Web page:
Walking Your Way To Becoming Fit For Your Heart

Did you know you could be walking your way to becoming fit for your heart?

That master of atria and ventricles, without which we really cannot live, needs exercise to keep up with you, and you’re the only one who can do it.

You’ve probably heard the rumor that the most effective way to keep your ticker ticking is through diet an exercise. That is not something the fitness industry made up. They just found a way to make money from a scientific discovery. 

But it’s all simple, really, and much easier than you think. So, if you’ve been afraid of starting a walking program, concerned you won’t be able to make much progress, or worse, that you’ll get bored and quit, try doing it my way…

 I can take you from couch potato to the “how does he/she get that much done in a day?” stage, painlessly, and provide you with support all the way, completely free of charge.

Start Walking!

Walking Your Way To Becoming Fit For Your HeartWalking is a “low-risk” activity, and easy to start. It can help you get and stay fit and lower your risk of serious medical problems, such as heart disease, stroke, and diabetes.

But, that’s not all. A regular walking program can also:

  • Improve your cholesterol profile
  • Lower blood pressure
  • Increase your energy and stamina
  • Boost your “couch potato” bone strength
  • Prevent weight gain or help you lose it

Walking Your Way To Becoming Fit For Your Heart-AHA logoThe American Heart Association recommends that adults get 150 minutes or more of moderate-intensity physical activity, or 75 minutes of vigorous activity each week. 

If you’re a busy person, you can even throw in some short 10-minute long activity sessions throughout the week to help you reach your goal. 

If you’re working to lower your blood pressure or cholesterol, go for 40-minute sessions of moderate to vigorous activity 3 to 4 times a week.

You can do this by walking 2 miles briskly (about 4 miles/hr). But, if that’s too fast, choose a more comfortable pace. There is no deadline, no race to the finish line. You will build up the stamina sooner than you think.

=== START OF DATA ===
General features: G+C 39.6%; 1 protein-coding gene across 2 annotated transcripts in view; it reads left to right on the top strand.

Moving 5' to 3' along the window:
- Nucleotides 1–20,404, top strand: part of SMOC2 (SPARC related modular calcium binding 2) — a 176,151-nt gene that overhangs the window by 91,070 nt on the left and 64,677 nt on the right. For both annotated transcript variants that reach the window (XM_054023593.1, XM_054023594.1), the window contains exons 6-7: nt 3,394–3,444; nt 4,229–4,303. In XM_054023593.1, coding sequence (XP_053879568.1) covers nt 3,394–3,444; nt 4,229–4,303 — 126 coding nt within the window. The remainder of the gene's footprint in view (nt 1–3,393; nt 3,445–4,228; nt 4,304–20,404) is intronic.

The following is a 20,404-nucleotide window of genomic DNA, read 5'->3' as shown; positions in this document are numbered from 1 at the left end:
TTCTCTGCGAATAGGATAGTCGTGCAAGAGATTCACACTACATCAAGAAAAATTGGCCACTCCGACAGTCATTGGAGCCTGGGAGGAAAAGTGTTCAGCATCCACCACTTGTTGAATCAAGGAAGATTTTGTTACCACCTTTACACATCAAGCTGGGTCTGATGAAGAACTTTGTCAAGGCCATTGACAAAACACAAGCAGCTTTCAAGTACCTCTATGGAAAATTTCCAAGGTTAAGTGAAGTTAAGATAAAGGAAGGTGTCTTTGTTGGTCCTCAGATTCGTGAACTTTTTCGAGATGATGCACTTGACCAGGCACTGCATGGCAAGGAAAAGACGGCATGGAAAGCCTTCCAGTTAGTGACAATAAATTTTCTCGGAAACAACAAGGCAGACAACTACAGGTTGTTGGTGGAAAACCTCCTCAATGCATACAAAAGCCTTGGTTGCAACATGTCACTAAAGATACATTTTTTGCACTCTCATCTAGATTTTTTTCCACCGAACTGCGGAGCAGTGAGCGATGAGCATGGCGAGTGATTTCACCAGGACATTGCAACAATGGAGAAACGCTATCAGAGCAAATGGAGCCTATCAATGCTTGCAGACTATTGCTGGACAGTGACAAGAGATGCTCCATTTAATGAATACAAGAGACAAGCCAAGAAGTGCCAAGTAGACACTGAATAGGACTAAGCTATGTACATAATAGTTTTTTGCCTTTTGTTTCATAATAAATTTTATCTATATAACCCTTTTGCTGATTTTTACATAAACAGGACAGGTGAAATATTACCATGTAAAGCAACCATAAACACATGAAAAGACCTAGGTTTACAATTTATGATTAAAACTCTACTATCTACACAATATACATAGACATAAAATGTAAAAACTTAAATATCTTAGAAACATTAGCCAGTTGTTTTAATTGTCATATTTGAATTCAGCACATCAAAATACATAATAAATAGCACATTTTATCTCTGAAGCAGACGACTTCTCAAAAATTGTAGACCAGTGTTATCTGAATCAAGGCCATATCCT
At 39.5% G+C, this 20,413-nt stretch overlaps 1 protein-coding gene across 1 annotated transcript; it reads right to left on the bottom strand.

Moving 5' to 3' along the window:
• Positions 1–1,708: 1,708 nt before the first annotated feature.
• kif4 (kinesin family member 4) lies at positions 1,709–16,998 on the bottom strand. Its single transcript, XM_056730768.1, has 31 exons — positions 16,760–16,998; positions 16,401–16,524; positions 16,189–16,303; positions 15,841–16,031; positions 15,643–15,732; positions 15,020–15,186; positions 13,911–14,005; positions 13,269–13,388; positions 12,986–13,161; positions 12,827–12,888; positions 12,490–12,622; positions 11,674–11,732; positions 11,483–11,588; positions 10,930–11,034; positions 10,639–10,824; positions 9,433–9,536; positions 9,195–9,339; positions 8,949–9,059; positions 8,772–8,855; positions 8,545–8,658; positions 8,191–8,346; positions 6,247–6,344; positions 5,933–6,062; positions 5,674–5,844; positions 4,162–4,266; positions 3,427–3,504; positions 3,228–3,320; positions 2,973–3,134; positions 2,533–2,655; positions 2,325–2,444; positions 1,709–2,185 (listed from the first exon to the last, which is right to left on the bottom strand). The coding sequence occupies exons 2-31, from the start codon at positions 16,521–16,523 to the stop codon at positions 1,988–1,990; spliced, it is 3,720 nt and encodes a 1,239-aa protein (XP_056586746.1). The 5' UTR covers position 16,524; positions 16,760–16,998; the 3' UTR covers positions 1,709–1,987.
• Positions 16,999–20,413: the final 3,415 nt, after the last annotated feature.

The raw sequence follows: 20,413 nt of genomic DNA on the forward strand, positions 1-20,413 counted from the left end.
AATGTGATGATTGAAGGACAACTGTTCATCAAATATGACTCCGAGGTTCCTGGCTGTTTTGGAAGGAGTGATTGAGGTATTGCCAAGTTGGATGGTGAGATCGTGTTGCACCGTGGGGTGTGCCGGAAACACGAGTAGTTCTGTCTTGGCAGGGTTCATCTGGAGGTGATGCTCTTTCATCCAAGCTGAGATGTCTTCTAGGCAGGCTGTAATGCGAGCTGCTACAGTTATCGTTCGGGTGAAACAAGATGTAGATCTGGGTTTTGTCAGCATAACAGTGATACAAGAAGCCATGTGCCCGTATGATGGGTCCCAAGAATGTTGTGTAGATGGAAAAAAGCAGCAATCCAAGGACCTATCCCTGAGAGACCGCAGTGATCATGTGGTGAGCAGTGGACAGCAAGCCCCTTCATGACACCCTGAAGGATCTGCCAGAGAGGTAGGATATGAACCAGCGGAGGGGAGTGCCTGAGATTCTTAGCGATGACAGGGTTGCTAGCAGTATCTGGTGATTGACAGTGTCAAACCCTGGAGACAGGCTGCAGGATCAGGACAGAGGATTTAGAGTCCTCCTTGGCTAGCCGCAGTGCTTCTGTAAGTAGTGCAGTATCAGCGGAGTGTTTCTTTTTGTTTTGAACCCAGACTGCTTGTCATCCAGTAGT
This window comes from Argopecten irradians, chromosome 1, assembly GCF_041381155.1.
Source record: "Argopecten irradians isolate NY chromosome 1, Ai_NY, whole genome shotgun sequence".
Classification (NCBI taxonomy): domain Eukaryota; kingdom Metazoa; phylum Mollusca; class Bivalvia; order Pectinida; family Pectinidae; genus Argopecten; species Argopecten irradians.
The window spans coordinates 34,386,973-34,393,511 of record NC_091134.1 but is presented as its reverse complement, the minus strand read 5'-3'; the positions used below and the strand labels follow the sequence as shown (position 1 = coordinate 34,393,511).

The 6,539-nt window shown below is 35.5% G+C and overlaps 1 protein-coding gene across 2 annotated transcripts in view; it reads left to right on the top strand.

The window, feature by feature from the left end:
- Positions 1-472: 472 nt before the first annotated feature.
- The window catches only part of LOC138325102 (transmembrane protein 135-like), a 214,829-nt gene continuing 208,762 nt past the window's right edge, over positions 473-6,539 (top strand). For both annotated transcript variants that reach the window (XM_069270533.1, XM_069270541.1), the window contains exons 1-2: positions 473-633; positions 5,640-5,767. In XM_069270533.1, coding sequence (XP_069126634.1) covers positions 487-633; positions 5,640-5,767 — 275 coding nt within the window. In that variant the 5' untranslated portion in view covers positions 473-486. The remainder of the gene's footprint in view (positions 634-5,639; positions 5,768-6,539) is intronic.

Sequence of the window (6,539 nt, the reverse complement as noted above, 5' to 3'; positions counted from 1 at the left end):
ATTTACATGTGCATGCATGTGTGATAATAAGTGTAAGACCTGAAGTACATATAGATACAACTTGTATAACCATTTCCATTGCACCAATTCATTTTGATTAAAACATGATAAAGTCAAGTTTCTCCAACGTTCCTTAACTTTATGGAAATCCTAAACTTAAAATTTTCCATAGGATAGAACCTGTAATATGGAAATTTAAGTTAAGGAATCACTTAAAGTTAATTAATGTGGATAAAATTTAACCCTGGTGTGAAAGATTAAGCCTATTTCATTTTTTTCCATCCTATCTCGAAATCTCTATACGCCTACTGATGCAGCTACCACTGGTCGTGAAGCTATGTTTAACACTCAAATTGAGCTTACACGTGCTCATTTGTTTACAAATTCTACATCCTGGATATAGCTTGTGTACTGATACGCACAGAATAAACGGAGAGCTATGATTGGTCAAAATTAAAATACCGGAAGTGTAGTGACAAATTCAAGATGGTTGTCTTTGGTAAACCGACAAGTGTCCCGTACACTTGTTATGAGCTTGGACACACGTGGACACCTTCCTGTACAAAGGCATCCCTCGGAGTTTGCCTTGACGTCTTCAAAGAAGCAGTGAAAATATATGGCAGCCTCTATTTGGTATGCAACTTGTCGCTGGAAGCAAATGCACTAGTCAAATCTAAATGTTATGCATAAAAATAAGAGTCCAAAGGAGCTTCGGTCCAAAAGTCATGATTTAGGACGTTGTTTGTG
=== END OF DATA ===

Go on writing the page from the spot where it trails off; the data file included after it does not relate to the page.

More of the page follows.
Our hearts are very accommodating, and physical activity makes them happy!

Ready? Set? Let’s go!

  • The only things you need to get started are comfortable clothes and supportive shoes.
  • Layer loose clothing, so you can remove items as needed. Remember that energizing exercise raises your body’s temperature.
  • Shoes designed for walking or running are best. Make sure there’s some “wiggle room” between your longest toe (1/2″) and the end of the shoe.
  • Avoid cotton socks because they keep moisture and can promote blisters.

And it goes like this…

  • Start with short distances. Take a stroll that feels comfortable to you  (5-10 minutes) and gradually increase your time or distance each week by 10-20%  by adding a few minutes each time or walking an extra block or two.

If it’s easier on your joints and your schedule to take a couple of 10- to 20-minute walks instead of one long walk, do it! You may not be flexible yet, but your schedule is!

  • Focus on posture. This is important.
  • Keep your head lifted, tummy pulled in and shoulders relaxed.
  • Swing your arms naturally. Do NOT carry hand weights. 

All they do is put extra stress on your elbows and shoulders. They don’t do a thing for your heart or body.

  • Don’t take strides bigger than your comfort level. Take a comfortable, natural step length. If you want to move faster, bring your back leg through more quickly.
  • Breathe deeply. If you can’t talk or catch your breath while walking, you’re pushing too had. Slow down.

At first, forget about walking speed. Just get out there and walk!

Next: Pick up the pace

  • Start by warming up: Walk at an easy pace for the first several minutes. Then gradually walk at a little brisker pace.

A good way to add variety is to alternate brisk walking with slow walking.